Your family won’t approve. Most of the time, it’s hard to tell how much of societies’ participation you are carrying in the side pocket of the thought you are thinking. Maybe you like it because people appreciate it, maybe you are just a rebel. Society norms our unconscious choices. I have always thought of my hair as I think of my shirts. As important as it. Or less, shirts, when ripped, don’t grow back. Which essentially means, I will not die in absence of it.
Take it from me: I had waist-long hair in school. 8 months ago, I cut my hair short, asymmetric. Non-deal. When I went home, though, my relatives seemed very offended. Some demanded explanation. Many angry jokes and abuses were hurled till I teared up. Worst of which debatably was ‘this looks like a result of a drunk manic attack’. Not to mention the pulling of hair to make a point. 2 months ago, I cut my hair shorter, symmetric. It’s the best thing I did for myself considering the temperature and the rising prices of shampoo. Considering, otherwise, I would never find out how much authority the world demands over my life choices which are as inconsequential, as vestigial as hair, as fixable as it. I realized how much autonomy I am granted. To make my own choices. Or mistakes if they are.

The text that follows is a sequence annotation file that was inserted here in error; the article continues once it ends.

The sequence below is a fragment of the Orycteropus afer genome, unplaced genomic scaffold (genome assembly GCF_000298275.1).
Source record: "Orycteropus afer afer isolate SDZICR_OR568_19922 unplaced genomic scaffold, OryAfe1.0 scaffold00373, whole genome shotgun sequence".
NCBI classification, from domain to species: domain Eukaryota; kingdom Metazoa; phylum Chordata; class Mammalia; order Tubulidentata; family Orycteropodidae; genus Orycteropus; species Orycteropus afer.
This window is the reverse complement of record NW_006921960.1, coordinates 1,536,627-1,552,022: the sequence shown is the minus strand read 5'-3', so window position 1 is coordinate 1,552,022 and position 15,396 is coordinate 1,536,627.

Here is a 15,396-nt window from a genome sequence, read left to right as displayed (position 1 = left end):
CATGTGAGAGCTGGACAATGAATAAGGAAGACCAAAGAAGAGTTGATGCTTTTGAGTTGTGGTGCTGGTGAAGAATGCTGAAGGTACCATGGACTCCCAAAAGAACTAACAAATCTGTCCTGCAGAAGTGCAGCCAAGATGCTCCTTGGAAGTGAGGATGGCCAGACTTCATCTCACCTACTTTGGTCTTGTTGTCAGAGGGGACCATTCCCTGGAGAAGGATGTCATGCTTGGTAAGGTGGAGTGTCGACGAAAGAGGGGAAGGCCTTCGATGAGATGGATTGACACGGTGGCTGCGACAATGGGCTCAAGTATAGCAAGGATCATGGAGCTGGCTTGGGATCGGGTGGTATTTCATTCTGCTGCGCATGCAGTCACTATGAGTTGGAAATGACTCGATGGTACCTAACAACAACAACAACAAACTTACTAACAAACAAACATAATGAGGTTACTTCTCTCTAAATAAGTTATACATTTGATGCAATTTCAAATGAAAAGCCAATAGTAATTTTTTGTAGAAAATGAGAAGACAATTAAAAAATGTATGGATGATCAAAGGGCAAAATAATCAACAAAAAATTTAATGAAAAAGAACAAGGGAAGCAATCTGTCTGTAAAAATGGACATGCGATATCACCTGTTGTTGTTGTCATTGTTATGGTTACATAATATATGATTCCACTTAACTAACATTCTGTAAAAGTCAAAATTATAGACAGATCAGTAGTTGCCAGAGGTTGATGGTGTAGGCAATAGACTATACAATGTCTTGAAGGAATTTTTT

This gave me is perspective. To how much and what to think of when choosing a bike, a jar, a partner. An idea of how much mental energy I invest on things dispensable, redundant. How absurd to be deeply attached to a shoelace, a pot, strands on my head. But mostly, it gave me the joy of detachment. The joy of detachment is calm. The kind you feel at a beach around sunset. Let’s give it to Buddha, he wasn’t talking about nothing when he talked about detachment and its perks.